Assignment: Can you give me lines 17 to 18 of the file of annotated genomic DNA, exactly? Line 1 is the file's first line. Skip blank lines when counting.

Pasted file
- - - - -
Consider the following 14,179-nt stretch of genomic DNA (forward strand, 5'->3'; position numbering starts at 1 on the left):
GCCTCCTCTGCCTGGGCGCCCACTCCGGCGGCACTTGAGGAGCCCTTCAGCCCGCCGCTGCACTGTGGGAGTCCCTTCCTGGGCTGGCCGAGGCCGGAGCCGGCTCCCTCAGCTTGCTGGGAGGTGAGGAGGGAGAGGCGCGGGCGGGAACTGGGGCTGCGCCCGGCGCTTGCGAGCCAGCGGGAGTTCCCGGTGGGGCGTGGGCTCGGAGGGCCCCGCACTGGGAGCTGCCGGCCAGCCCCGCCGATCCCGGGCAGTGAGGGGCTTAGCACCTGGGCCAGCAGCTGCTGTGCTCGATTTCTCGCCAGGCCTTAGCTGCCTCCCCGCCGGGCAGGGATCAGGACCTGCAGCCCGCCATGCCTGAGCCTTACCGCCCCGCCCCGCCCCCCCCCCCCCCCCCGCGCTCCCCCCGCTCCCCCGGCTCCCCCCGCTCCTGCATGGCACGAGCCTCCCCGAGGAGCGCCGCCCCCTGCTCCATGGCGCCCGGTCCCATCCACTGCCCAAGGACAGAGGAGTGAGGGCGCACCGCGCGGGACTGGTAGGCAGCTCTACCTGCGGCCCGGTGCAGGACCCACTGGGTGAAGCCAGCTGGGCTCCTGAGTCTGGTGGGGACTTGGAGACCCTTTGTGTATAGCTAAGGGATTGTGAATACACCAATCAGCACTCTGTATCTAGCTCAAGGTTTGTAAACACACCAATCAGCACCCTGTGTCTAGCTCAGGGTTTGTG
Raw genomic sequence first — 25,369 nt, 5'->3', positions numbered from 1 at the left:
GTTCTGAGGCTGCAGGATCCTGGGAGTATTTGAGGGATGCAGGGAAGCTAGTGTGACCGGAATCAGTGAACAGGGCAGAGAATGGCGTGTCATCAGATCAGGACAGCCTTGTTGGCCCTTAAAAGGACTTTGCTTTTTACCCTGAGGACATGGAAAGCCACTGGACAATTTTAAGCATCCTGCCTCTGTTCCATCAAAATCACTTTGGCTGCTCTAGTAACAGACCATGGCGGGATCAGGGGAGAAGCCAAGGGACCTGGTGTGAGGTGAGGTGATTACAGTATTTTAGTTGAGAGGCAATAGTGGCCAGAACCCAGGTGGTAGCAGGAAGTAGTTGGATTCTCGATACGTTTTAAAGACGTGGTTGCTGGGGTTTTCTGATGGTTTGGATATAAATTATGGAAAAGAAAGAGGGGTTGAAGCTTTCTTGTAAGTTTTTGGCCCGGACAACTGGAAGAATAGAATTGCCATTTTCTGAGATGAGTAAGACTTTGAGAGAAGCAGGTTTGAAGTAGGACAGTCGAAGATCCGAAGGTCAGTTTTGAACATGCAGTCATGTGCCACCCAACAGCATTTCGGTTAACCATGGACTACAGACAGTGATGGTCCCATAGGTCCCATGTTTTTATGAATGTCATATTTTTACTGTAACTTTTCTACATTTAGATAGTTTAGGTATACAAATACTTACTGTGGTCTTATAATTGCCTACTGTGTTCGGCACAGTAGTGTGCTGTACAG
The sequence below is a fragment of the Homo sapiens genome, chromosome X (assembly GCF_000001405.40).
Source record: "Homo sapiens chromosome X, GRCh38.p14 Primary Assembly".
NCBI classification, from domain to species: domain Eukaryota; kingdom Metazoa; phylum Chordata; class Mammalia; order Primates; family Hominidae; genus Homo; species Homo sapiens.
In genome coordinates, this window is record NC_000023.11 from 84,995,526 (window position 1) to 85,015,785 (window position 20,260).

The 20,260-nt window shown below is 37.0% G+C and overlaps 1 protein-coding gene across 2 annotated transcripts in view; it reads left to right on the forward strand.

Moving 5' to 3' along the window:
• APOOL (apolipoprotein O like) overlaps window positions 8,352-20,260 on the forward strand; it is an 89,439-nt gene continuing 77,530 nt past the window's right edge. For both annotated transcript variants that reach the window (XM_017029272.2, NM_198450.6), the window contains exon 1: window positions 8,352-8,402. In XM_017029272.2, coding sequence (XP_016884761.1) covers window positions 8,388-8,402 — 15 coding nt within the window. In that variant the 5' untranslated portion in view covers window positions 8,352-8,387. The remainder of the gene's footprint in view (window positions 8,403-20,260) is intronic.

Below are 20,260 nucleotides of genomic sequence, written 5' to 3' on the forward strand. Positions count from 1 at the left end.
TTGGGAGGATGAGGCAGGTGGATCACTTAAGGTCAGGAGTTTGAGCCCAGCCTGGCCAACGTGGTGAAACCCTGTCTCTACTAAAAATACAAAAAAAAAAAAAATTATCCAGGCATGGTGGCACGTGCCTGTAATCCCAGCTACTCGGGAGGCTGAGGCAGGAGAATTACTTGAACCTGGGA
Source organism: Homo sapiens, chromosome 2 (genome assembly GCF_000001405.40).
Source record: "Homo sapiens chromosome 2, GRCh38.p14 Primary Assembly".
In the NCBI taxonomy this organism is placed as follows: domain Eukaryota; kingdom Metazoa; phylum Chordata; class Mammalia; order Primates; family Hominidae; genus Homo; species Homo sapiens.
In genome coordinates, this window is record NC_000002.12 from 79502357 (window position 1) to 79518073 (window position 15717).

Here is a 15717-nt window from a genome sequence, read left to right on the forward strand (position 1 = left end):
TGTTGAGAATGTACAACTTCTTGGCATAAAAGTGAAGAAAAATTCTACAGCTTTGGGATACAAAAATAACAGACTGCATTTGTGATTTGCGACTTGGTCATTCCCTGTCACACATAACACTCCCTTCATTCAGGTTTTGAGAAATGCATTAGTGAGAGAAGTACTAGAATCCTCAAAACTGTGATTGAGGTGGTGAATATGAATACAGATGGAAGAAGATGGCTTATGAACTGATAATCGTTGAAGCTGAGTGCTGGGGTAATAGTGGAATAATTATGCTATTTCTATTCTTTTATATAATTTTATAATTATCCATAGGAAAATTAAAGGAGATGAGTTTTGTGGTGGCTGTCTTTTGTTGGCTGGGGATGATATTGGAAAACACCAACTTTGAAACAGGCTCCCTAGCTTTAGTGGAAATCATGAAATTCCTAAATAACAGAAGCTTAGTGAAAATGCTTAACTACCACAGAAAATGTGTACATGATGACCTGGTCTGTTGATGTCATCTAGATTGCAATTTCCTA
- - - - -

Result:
In genome coordinates, this window is record NC_000002.12 from 79502357 (window position 1) to 79518073 (window position 15717).

Here is a 15717-nt window from a genome sequence, read left to right on the forward strand (position 1 = left end):